Despite summer movie season being in full swing, I’ve been uncharacteristically lax in visiting the multiplex for air-conditioned audiovisual action, and what little I have seen has underwhelmed. As the seven reviews below prove, I’ve been reading about the movies more than watching them. After all, the rewards can be greater and you don’t have to worry about teens texting.
The definitive book of the increasingly popular subgenre of collapsed-society cinema has yet to be penned. Until then, we’ll make do with David J. Moore’s WORLD GONE WILD: A SURVIVOR’S GUIDE TO POST-APOCALYPTIC MOVIES. Admirably heavy, the Schiffer Publishing hardback casts such a wide net, Ishmael would be proud, as VIDEOSCOPE zine contributor Moore digs well below the surface level of MAD MAX and its imitators to mine the obscure, forgotten and never-known. Capsule reviews are arranged alphabetically and supplemented with Q-and-A interviews (Roddy Piper and Stuart Gordon are among the bigger names; others will ring no bells and have little of value to share) and gloriously illustrated with full-color posters from ’round the globe. Trouble is, while his love for post-apoc flicks is unparalleled, Moore just isn’t a compelling writer — certainly not enough to justify the pretension of never capitalizing his name, à la ee cummings. I cannot figure out which irks me more: That the work is rife with run-on and incomplete sentences or intentionally ruined endings. Let’s call it a draw; for sheer visuals alone, WORLD GONE WILD is worth holding onto for bunker and/or toilet reading.
For McFarland & Company’s THE VERY WITCHING TIME OF NIGHT: DARK ALLEYS OF CLASSIC HORROR CINEMA, Gregory William Mank has rounded up a baker’s dozen of articles dedicated to fright films of the 1930s and 1940s. While the result is a mishmash of subjects, its appeal is to the serious student of horror’s infancy is undeniable, and he or she will find the contents infinitely readable. From the classic CAT PEOPLE to the crass MURDERS IN THE ZOO, Mank chronicles behind-the-scenes stories with a bent toward studio-era minutia and SHOCK THEATRE nostalgia. Anyone left wondering, “Who the hell is Helen Chandler and why should I care about her?” should move further down the shelves; this collection is not for them.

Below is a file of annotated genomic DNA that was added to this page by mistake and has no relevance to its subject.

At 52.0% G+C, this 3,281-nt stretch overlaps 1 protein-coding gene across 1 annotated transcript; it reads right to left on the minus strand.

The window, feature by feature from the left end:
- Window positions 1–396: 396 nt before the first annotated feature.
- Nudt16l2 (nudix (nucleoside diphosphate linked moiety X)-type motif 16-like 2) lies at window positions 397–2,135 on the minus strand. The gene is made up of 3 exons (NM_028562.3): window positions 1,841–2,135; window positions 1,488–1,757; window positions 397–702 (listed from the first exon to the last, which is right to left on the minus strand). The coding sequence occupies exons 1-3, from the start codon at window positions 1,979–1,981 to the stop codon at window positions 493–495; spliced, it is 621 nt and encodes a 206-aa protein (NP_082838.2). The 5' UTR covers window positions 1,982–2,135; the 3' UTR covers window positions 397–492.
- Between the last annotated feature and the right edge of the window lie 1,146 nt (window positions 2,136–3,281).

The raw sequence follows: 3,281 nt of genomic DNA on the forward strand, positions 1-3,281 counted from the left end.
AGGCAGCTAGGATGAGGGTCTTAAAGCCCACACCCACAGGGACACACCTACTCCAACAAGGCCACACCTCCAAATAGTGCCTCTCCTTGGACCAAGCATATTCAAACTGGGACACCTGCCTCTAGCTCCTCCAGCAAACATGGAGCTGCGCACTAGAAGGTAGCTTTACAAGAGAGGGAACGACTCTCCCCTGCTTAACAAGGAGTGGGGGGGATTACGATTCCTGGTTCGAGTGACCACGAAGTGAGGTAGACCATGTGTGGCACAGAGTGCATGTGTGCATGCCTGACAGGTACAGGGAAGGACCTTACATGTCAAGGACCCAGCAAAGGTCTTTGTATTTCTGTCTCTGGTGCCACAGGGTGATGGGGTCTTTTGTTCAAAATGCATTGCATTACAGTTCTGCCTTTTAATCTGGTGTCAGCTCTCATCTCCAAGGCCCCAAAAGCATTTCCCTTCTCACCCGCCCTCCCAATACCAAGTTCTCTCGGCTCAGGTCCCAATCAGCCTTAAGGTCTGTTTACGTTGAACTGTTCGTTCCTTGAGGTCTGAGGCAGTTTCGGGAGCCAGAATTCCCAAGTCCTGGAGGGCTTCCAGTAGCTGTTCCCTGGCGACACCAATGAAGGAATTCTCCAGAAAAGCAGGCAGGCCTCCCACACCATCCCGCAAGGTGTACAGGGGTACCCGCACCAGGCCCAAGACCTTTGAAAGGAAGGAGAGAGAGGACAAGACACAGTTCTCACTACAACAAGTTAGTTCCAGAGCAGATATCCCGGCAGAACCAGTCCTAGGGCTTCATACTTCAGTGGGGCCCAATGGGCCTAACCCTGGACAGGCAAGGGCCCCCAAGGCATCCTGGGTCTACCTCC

Now reissued in an affordable paperback edition of McFarland’s original publication of 2008, CREATURE FEATURES: NATURE TURNED NASTY IN THE MOVIES finds William Schoell exploring the terrain of what I like to call “animal-attack films.” As the EMPIRE OF THE ANTS cover suggests, however, the book is like a picnic to which you’ve long looked forward, only to see it spoiled by uninvited pests. Schoell divides his examination of these flicks by species, but the narrative is too loose and scattershot to spark that all-important reader joy. Such a subject would be better-served if presented as reference with individual titles getting their own reviews vs. what we do have: an occasionally interesting but meandering trail through bug-and-beast cinema. CREATURE FEATURES’ forced narrative is overly weighted with plot synopses, and while well-illustrated, it simply lacks the fun exuded by the B films themselves.
As she did with her 2011 study of RAPE-REVENGE FILMS, Australia-based author Alexandra Heller-Nicholas provides a gratifying, thorough and wide-in-scope look in FOUND FOOTAGE HORROR FILMS: FEAR AND THE APPEARANCE OF THE REALITY, also from McFarland. Thanks to PARANORMAL ACTIVITY turning about $20 into nearly $200 million, Hollywood’s most profitable trend du jour shows little signs of slowing down (especially as more big-ticket blockbusters fail to register). Heller-Nicholas could have written a fine book on that financial level alone, but rather than settle, she probes the deeper meaning of why audiences respond to the no-frills approach, not to mention why now, as the movement dates several decades. Unsurprisingly, she has done her homework and then some — titles are discussed that even I haven’t heard of — and makes her case in a way that does not require prior consumption of the movies. Even better, watching them after reading the book will enhance your experience by coming armed with her insight.